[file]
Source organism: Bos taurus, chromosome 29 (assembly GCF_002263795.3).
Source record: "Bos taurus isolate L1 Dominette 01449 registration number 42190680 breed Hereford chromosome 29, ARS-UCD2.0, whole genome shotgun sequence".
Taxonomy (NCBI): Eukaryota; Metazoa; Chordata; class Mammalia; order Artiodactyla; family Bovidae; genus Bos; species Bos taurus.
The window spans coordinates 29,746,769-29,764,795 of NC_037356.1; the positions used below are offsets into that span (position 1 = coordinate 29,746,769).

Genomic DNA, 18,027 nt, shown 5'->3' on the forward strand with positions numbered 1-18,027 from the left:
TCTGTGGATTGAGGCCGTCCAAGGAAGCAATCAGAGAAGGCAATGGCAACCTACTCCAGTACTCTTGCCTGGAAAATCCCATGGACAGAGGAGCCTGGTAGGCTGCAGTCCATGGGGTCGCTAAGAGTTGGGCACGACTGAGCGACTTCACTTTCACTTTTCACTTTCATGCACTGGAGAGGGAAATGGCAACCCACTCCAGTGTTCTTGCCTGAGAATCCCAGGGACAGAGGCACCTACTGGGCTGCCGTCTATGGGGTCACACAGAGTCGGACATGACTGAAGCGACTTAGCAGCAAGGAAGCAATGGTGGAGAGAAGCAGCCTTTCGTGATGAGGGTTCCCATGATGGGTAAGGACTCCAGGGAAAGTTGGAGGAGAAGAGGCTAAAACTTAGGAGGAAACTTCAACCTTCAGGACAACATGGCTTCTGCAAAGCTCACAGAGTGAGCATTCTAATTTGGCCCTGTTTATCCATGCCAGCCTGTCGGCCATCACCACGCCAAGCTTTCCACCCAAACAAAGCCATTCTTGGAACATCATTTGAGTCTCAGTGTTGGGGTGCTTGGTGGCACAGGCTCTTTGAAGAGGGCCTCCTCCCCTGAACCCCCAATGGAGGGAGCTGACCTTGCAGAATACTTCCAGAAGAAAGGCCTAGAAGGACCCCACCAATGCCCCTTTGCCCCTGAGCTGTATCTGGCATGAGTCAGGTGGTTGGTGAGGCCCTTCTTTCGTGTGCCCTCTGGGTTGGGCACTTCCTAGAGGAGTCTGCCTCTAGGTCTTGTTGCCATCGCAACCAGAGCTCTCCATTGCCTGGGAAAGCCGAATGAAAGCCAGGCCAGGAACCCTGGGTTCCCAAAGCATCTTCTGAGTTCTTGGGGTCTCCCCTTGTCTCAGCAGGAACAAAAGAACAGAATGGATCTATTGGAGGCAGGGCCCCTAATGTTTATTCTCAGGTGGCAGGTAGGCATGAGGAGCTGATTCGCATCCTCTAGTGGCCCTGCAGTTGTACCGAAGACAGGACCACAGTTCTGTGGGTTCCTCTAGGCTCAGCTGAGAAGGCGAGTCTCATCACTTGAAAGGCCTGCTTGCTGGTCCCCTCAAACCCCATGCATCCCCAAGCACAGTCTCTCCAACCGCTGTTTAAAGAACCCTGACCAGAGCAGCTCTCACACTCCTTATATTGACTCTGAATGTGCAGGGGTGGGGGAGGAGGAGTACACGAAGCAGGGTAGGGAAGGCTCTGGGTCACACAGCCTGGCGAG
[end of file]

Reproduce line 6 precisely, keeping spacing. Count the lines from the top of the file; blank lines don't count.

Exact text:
TCTGTGGATTGAGGCCGTCCAAGGAAGCAATCAGAGAAGGCAATGGCAACCTACTCCAGTACTCTTGCCTGGAAAATCCCATGGACAGAGGAGCCTGGTAGGCTGCAGTCCATGGGGTCGCTAAGAGTTGGGCACGACTGAGCGACTTCACTTTCACTTTTCACTTTCATGCACTGGAGAGGGAAATGGCAACCCACTCCAGTGTTCTTGCCTGAGAATCCCAGGGACAGAGGCACCTACTGGGCTGCCGTCTATGGGGTCACACAGAGTCGGACATGACTGAAGCGACTTAGCAGCAAGGAAGCAATGGTGGAGAGAAGCAGCCTTTCGTGATGAGGGTTCCCATGATGGGTAAGGACTCCAGGGAAAGTTGGAGGAGAAGAGGCTAAAACTTAGGAGGAAACTTCAACCTTCAGGACAACATGGCTTCTGCAAAGCTCACAGAGTGAGCATTCTAATTTGGCCCTGTTTATCCATGCCAGCCTGTCGGCCATCACCACGCCAAGCTTTCCACCCAAACAAAGCCATTCTTGGAACATCATTTGAGTCTCAGTGTTGGGGTGCTTGGTGGCACAGGCTCTTTGAAGAGGGCCTCCTCCCCTGAACCCCCAATGGAGGGAGCTGACCTTGCAGAATACTTCCAGAAGAAAGGCCTAGAAGGACCCCACCAATGCCCCTTTGCCCCTGAGCTGTATCTGGCATGAGTCAGGTGGTTGGTGAGGCCCTTCTTTCGTGTGCCCTCTGGGTTGGGCACTTCCTAGAGGAGTCTGCCTCTAGGTCTTGTTGCCATCGCAACCAGAGCTCTCCATTGCCTGGGAAAGCCGAATGAAAGCCAGGCCAGGAACCCTGGGTTCCCAAAGCATCTTCTGAGTTCTTGGGGTCTCCCCTTGTCTCAGCAGGAACAAAAGAACAGAATGGATCTATTGGAGGCAGGGCCCCTAATGTTTATTCTCAGGTGGCAGGTAGGCATGAGGAGCTGATTCGCATCCTCTAGTGGCCCTGCAGTTGTACCGAAGACAGGACCACAGTTCTGTGGGTTCCTCTAGGCTCAGCTGAGAAGGCGAGTCTCATCACTTGAAAGGCCTGCTTGCTGGTCCCCTCAAACCCCATGCATCCCCAAGCACAGTCTCTCCAACCGCTGTTTAAAGAACCCTGACCAGAGCAGCTCTCACACTCCTTATATTGACTCTGAATGTGCAGGGGTGGGGGAGGAGGAGTACACGAAGCAGGGTAGGGAAGGCTCTGGGTCACACAGCCTGGCGAG